PCR past banners
Now in our sixth calendar year!
PCR # 291  (Vol. 6, No. 42)  This edition is for the week of October 17--23, 2005.

This Week's PCR
Movie Review
"Good Night And Good Luck"

Movie review by:
Michael A. Smith
Four stars

Movies are rated 0 to 4 stars

theater seats

"Good Night And Good Luck"
 by Mike Smith
The Halloween Horror Picture Show 2005....Game Show Cool
 by Vinnie Blesi
All Hallows Eve! A Brief History of our Favorite Holiday
 by Dylan Jones
That Boy's Good--Good and Terrible .... Rockin' Doctor Noah Drake .... Commercials .... It's All White in the NBA .... Movie Notes....Passing On....Jaws: The Story Part 38
 by Mike Smith
Archives of Nolan's Pop Culture Review
Archives 2005
Archives 2004
Archives 2003
Archives 2002
Archives 2001
Archives 2000
Email PCR

Warner International Pictures     
Starring: David Strathairn, Robert Downey Jr, George Clooney, Patricia Clarkson, Jeff Daniels, and Frank Langella
Directed by: George Clooney
Rated: PG 13
Running Time: 1 hour 33 mins

I was born about 15 years too late to have seen Edward R. Murrow live on television. He was, arguably, the first real newsman, paving the way for Cronkite, Huntley and Brinkley and others. During the late 1950s, he dared to confront the junior senator from Wisconsin, Joseph McCarthy, who seemed hell bent on proving that anyone that didn't share his ideals was a communist. Now, almost 50 years later, and obviously influenced by his own fathers' career as a newscaster, director Clooney has fashioned a masterpiece of a film that, like Murrow, is both fair and honest.

It's been more then two years since I said this about George Clooney as a director in my review of "Confessions of a Dangerous Mind, "...it is quite obvious that he can have a career behind the camera anytime he wants." His second film in the director's chair makes me look like a genius. He has chosen to shoot the film in black and white and, like Martin Scorsese's "Raging Bull," the decision proves to be a wise one. The late 50s was a time when it seemed that everyone smoked. Not only were Murrow's broadcasts sponsored by Kent (which is highlighted in a great commercial from the era) but Murrow often smoked on camera. Here the smoke filled air adds it's own contrast to the photography, giving the film a great realism.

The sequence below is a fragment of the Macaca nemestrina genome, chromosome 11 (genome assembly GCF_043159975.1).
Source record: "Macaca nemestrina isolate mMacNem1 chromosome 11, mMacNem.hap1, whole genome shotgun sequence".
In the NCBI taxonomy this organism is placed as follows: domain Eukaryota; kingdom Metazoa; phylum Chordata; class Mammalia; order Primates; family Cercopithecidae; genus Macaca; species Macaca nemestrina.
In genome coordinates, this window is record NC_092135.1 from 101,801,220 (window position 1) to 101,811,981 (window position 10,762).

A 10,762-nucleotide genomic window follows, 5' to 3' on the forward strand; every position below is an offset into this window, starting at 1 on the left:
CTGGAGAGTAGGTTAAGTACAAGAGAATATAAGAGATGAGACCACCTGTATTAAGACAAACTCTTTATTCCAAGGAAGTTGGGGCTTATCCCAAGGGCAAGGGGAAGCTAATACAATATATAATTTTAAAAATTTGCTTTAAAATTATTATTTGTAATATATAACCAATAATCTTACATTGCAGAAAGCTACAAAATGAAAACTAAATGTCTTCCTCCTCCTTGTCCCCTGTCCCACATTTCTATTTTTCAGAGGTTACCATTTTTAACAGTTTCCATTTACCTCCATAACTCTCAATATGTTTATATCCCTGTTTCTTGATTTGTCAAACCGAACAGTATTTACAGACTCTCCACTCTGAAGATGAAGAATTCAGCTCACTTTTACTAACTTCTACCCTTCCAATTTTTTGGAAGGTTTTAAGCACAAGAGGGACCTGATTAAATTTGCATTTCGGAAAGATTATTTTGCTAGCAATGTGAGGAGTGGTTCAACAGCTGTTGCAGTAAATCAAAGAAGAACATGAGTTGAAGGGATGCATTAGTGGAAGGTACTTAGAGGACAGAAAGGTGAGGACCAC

The cast is outstanding. Strathairn, who has carved out a fine career in such films as "Eight Men Out" and "LA Confidential" is perfect as Murrow. I have seen plenty of old footage of Murrow and Strathairn gets everything right, from his posture to his vocal inflections. He displays both sides of Murrow, be it the hard newsman involved in something he believes in or his off camera manner when he has to do "fluff" interviews with celebrities. A clip of Murrow interviewing Liberace, feigning interest when "Lee" discusses his plans for marriage, is priceless. Clooney is his producer, Fred Friendly and both men answer to network head Jeff Daniels. Daniels' character does his best to keep the newsmen out of trouble, even suggesting that instead of McCarthy they go after Joe Kennedy. He even offers to pay for it. Langella plays head of CBS Bill Paley as a man who is loyal to those around him, in spite of how it may effect him. In a brilliant move, rather then hire an actor to play McCarthy, Clooney uses actual newsreel footage and old kinescopes of the Senator. This way, rather then possibly slanting the film by putting words into an actors mouth, ala "JFK,' filmgoers can see the man the way he was and hear his words from his own mouth. Speaking of JFK, it's quite a shock to see a very young Robert Kennedy at the end of the Senate table. When McCarthy accepts Murrow's offer to appear on his show, it spells the beginning of the end for the Senator. Throughout the film Clooney sets the mood with short musical vignettes performed by Diana Reeves and the jazz combo that used to accompany his aunt, Rosemary Clooney.

As the year comes to an end, it's time for Hollywood to bring out their end of the year entries for the Oscars. Like "A History of Violence," "Good Night and Good Luck" should win a slot in the Best Picture race. On a scale of zero to four, I'm giving "Good Night and Good Luck"  Four stars

This week's movie review of "Good Night And Good Luck" is ©2005 by Michael A. Smith.  All graphics this page are creations of Nolan B. Canova, ©2005, all rights reserved. All contents of "Nolan's Pop Culture Review" are ©2005 by Nolan B. Canova.